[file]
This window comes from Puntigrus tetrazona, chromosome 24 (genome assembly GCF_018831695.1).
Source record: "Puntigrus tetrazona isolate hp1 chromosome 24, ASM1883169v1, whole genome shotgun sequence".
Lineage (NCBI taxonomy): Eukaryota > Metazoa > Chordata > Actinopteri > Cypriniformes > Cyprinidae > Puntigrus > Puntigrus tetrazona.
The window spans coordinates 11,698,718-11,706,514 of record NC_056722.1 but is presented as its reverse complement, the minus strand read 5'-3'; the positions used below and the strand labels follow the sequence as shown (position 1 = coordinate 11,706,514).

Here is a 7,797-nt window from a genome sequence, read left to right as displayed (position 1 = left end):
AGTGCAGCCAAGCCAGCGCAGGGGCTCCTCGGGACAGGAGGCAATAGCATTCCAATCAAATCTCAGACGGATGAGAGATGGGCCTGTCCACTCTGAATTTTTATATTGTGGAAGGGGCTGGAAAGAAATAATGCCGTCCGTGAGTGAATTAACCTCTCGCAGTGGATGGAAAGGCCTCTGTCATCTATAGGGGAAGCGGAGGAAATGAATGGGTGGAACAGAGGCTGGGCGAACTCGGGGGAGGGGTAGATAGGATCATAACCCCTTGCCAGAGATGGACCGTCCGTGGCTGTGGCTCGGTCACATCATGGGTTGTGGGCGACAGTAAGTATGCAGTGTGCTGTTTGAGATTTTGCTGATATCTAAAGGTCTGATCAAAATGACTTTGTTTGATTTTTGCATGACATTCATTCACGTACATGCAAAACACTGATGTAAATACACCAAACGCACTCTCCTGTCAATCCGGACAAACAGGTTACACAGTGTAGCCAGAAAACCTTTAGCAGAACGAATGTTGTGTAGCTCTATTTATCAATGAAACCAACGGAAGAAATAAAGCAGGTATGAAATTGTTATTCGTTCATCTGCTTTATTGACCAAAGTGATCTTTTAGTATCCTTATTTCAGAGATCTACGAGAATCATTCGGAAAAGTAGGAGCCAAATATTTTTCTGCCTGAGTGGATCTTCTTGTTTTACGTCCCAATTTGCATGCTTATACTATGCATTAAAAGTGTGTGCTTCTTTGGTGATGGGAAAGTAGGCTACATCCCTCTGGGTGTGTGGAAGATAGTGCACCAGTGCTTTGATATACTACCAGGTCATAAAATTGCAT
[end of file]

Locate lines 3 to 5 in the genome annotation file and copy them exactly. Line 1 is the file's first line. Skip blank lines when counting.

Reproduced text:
Lineage (NCBI taxonomy): Eukaryota > Metazoa > Chordata > Actinopteri > Cypriniformes > Cyprinidae > Puntigrus > Puntigrus tetrazona.
The window spans coordinates 11,698,718-11,706,514 of record NC_056722.1 but is presented as its reverse complement, the minus strand read 5'-3'; the positions used below and the strand labels follow the sequence as shown (position 1 = coordinate 11,706,514).

Here is a 7,797-nt window from a genome sequence, read left to right as displayed (position 1 = left end):